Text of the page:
The blind man had another taste of his drink. He lifted his beard, sniffed it, and let it fall. He leaned forward on the sofa. He positioned his ashtray on the coffee table, then put the lighter to his cigarette. He leaned back on the sofa and crossed his legs at the ankles.
My wife covered her mouth, and then she yawned. She stretched. She said, “I think I’ll go upstairs and put on my robe. I think I’ll change into something else. Robert, you make yourself comfortable,” she said.
“I’m comfortable,” the blind man said.
55“I want you to feel comfortable in this house,” she said.
“I am comfortable,” the blind man said.
After she’d left the room, he and I listened to the weather report and then to the sports roundup. By that time, she’d been gone so long I didn’t know if she was going to come back. I thought she might have gone to bed. I wished she’d come back downstairs. I didn’t want to be left alone with a blind man. I asked him if he wanted another drink, and he said sure. Then I asked if he wanted to smoke some dope with me. I said I’d just rolled a number. I hadn’t, but I planned to do so in about two shakes.
“I’ll try some with you,” he said.
“Damn right,” I said. “That’s the stuff.”
60I got our drinks and sat down on the sofa with him. Then I rolled us two fat numbers. I lit one and passed it. I brought it to his fingers. He took it and inhaled.
“Hold it as long as you can,” I said. I could tell he didn’t know the first thing.
My wife came back downstairs wearing her pink robe and her pink slippers.
“What do I smell?” she said.
“We thought we’d have us some cannabis,” I said.
65My wife gave me a savage look. Then she looked at the blind man and said, “Robert, I didn’t know you smoked.”
He said, “I do now, my dear. There’s a first time for everything. But I don’t feel anything yet.”
“This stuff is pretty mellow,” I said. “This stuff is mild. It’s dope you can reason with,” I said. “It doesn’t mess you up.”
“Not much it doesn’t, bub,” he said, and laughed.
My wife sat on the sofa between the blind man and me. I passed her the number. She took it and toked and then passed it back to me. “Which way is this going?” she said. Then she said, “I shouldn’t be smoking this. I can hardly keep my eyes open as it is. That dinner did me in. I shouldn’t have eaten so much.”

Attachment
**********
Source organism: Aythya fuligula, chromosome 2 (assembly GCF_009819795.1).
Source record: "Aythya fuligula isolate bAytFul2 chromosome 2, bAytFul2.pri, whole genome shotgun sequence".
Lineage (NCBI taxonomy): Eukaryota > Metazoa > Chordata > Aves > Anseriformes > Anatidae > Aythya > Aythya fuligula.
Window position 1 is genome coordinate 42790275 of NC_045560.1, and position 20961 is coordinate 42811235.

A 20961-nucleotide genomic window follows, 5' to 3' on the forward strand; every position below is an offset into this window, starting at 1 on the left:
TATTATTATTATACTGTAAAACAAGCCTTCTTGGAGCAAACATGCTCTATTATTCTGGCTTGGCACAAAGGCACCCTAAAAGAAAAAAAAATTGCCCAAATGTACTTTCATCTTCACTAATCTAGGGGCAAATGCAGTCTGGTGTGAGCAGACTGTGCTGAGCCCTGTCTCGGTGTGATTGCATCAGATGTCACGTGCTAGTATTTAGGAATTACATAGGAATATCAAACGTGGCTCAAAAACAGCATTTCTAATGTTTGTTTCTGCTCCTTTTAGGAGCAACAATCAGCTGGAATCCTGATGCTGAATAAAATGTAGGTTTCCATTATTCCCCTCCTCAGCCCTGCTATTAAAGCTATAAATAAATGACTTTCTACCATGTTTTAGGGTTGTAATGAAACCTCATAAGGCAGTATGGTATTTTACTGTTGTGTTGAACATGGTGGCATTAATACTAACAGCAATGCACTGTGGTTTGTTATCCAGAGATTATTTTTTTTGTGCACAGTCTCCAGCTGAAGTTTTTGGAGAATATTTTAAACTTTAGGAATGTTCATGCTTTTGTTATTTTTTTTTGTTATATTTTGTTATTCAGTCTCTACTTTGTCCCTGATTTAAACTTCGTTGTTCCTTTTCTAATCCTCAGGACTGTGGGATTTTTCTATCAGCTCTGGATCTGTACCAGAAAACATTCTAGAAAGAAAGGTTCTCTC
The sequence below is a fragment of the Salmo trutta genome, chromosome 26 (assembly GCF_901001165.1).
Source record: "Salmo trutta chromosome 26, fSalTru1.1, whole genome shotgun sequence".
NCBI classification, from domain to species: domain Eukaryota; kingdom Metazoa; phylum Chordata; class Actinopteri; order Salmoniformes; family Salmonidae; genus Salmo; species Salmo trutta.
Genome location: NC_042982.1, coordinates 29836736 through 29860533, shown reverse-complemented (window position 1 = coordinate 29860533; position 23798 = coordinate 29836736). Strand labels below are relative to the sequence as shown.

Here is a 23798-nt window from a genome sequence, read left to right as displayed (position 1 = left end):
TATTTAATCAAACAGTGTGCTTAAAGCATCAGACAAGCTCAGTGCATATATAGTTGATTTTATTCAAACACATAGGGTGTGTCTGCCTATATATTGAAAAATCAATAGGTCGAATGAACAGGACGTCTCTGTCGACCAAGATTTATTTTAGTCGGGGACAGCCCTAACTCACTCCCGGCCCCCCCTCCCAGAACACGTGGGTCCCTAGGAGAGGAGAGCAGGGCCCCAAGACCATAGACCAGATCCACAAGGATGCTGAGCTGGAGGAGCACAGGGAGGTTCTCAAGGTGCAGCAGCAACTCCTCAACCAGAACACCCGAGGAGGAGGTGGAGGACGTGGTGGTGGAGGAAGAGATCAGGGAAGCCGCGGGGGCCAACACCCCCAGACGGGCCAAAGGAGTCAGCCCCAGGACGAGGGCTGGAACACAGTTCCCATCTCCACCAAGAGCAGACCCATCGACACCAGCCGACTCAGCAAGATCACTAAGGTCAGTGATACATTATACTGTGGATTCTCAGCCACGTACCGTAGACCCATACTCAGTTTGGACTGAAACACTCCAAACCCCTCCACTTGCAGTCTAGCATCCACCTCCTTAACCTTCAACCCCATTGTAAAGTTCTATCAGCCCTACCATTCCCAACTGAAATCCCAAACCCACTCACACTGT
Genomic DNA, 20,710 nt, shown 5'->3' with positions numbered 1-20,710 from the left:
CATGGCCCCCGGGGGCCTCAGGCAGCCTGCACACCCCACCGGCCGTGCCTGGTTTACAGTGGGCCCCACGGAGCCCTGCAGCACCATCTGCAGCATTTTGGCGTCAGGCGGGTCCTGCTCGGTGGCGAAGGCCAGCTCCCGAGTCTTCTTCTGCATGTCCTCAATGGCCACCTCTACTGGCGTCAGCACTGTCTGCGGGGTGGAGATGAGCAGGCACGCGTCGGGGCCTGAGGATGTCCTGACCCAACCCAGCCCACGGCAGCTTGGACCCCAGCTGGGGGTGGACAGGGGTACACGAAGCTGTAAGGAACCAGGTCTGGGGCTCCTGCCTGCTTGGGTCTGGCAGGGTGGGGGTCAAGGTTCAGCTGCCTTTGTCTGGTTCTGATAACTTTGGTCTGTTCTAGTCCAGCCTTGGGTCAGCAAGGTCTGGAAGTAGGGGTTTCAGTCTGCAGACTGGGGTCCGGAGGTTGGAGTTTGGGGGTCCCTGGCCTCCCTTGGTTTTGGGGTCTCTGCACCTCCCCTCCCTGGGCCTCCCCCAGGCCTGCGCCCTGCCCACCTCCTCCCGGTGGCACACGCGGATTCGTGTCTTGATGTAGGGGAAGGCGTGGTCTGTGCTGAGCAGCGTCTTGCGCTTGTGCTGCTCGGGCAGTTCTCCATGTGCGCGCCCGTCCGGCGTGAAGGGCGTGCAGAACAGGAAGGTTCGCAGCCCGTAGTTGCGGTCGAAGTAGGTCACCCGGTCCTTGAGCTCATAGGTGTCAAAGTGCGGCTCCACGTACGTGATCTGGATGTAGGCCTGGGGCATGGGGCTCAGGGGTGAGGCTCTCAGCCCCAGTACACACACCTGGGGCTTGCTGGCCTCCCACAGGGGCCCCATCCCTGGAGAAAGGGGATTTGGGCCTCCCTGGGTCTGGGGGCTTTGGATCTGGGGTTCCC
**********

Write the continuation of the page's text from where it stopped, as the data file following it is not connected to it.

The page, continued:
70“It was the strawberry pie,” the blind man said. “That’s what did it,” he said, and he laughed his big laugh. Then he shook his head.
“There’s more strawberry pie,” I said.
“Do you want some more, Robert?” my wife said.
“Maybe in a little while,” he said.
We gave out attention to the TV. My wife yawned again. She said, “Your bed is made up when you feel like going to bed, Robert. I know you must have had a long day. When you’re ready to go to bed, say so.” She pulled his arm. “Robert?”
75He came to and said, “I’ve had a real nice time. This beats tapes, doesn’t it?”
I said, “Coming at you,” and I put the number between his fingers. He inhaled, held the smoke, and then let it go. It was like he’d been doing it since he was nine years old.
“Thanks, bub,” he said. “But I think this is all for me. I think I’m beginning to feel it,” he said. He held the burning roach out for my wife.
“Same here,” she said. “Ditto. Me, too.” She took the roach and passed it to me. “I may just sit here for a while between you two guys with my eyes closed. But don’t let me bother you, okay? Either one of you. If it bothers you, say so. Otherwise, I may just sit here with my eyes closed until you’re ready to go to bed,” she said. “Your bed’s made up, Robert, when you’re ready. It’s right next to our room at the top of the stairs. We’ll show you up when you’re ready. You wake me up now, you guys, if I fall asleep.” She said that and then she closed her eyes and went to sleep.
The news program ended. I got up and changed the channel. I sat back down on the sofa. I wished my wife hadn’t pooped out. Her head lay across the back of the sofa, her mouth open. She’d turned so that her robe had slipped away from her legs, exposing a juicy thigh. I reached to draw her robe back over her, and it was then that I glanced at the blind man. What the hell! I flipped the robe open again.